Thrill-seeking pensioners summoned up the spirit of Dastardly and Muttley in Arbroath on Saturday.
Mobility scooters whizzed around at speeds of up to 8mph during a “wacky races” funded by the Arbroath COPD Group.
The town’s Low Common resembled a low-speed Monaco Grand Prix street circuit as drivers pitted their wits against each other.
The Arbroath Mobility Scooter Wacky Races included activities aimed at giving confidence to both novice and advanced mobility scooter users.
The event was organised to highlight a scooter’s impact on people who feel “trapped” indoors by disability or age.
The first of its kind in Scotland, it featured learner driving training to all mobility scooter users, wacky races and time trials.
Whilst the day was primarily aimed at mobility scooter users who may be disabled or elderly, there were also events for children.
Organiser Donald Downie, whose wife Kathy is secretary for the support group, was conducting the beginners course on Saturday – despite being in plaster.
He said: “Unfortunately I ruptured my left achilles tendon a week ago and am in a plaster cast and unable to walk so I will now be among the disabled and will have to use a scooter myself.
“The injury has certainly opened my eyes to how dependent the disabled are on other people.
“As far as we are aware, this is the first time that such an event has taken place in Angus.
“It is an opportunity for people who have been considering whether or not to buy a scooter to come along and try one out in a controlled environment with no hazards and to have a go in some fun events on a course designed for mobility scooter users.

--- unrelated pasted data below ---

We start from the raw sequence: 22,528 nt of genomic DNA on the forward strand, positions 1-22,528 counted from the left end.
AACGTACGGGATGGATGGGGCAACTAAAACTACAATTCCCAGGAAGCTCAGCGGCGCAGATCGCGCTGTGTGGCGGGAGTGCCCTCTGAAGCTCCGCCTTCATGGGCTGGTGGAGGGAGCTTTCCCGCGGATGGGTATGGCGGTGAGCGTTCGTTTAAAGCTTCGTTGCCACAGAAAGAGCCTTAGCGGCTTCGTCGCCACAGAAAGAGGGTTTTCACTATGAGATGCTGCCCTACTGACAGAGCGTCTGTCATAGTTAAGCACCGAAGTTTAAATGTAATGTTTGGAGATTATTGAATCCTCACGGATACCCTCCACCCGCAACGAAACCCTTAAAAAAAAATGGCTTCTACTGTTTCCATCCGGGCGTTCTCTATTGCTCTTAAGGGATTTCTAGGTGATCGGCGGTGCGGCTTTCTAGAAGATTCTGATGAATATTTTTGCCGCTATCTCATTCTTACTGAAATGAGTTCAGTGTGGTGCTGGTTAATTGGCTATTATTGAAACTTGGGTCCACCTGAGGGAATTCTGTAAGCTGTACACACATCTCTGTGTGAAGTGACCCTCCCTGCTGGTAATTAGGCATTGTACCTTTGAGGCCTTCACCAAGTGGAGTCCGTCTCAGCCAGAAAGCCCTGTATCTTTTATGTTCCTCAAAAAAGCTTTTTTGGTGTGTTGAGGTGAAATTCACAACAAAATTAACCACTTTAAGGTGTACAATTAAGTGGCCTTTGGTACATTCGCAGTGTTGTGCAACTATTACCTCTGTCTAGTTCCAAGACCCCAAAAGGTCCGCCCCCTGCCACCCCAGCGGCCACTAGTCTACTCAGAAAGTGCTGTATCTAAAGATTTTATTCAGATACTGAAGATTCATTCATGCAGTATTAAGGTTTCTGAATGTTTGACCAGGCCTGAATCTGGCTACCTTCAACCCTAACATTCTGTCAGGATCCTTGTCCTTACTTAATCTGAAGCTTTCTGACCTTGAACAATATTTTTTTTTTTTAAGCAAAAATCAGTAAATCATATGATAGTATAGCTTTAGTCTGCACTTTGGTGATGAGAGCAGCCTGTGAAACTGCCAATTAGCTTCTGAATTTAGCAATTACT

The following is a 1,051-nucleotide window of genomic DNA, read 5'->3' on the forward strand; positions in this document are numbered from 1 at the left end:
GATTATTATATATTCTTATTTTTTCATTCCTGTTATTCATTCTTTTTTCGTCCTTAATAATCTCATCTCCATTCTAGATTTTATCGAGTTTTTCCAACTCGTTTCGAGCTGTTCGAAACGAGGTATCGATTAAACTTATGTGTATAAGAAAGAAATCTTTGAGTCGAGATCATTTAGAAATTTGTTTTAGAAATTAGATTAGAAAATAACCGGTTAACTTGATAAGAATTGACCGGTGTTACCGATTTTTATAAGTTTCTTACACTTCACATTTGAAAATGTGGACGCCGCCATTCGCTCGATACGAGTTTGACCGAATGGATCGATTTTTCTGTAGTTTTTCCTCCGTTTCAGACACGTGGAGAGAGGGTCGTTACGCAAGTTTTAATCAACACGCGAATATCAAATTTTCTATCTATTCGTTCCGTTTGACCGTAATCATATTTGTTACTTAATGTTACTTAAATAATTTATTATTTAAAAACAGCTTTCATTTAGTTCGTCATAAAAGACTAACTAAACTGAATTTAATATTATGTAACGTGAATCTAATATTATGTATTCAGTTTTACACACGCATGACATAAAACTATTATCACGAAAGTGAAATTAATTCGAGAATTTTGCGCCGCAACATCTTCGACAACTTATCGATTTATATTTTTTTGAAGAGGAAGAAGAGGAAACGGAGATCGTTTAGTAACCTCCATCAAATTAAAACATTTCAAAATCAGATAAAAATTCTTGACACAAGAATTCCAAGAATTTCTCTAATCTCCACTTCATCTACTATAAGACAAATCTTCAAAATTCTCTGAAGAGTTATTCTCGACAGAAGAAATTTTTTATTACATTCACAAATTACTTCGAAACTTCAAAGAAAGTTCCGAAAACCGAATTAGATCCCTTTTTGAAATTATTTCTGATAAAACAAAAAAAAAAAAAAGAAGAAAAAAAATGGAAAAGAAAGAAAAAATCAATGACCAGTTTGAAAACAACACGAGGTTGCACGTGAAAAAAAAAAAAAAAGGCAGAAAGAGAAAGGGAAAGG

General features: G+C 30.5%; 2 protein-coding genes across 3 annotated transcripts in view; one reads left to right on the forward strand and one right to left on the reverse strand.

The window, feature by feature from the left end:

“Many disabled people and many elderly people are trapped in their homes due to limited mobility and have to rely on friends and relatives to take them out.
“For many, loneliness is a huge problem.”
Arbroath mobility scooter wacky races has turned Low Common into the Monaco Grand Prix circuit. pic.twitter.com/HQs0pDMFJr
— Graeme Strachan (@C_GStrachan) July 23, 2016
Mr Downie said owning a mobility scooter allows people to “completely change their life” and re-join their local community.
There are many different types of scooter, from small ones that fold up and go in the boot of a car to those with off-road capability, allowing people to take part in a whole range of activities.
Mr Downie said many people who could benefit from owning a scooter are nervous or unsure about trying one and the wacky races was an opportunity to “try one out in a controlled environment with no hazards and even have a go in some fun events on courses designed to instil confidence in mobility scooter users”.
He added: “In addition there are an ever-increasing number of mobility scooters on the road, some of which are driven badly due to the lack of knowledge and training of the users.
“As far as we know there are no courses for scooter users so this is an effort by Arbroath COPD Support Group to fill this gap by providing the opportunity to take a short beginners course which is free of charge to the participants.”
Funds were also raised for COPD (chronic obstructive pulmonary disease) Awareness.
COPD affects over 100,000 people in Scotland.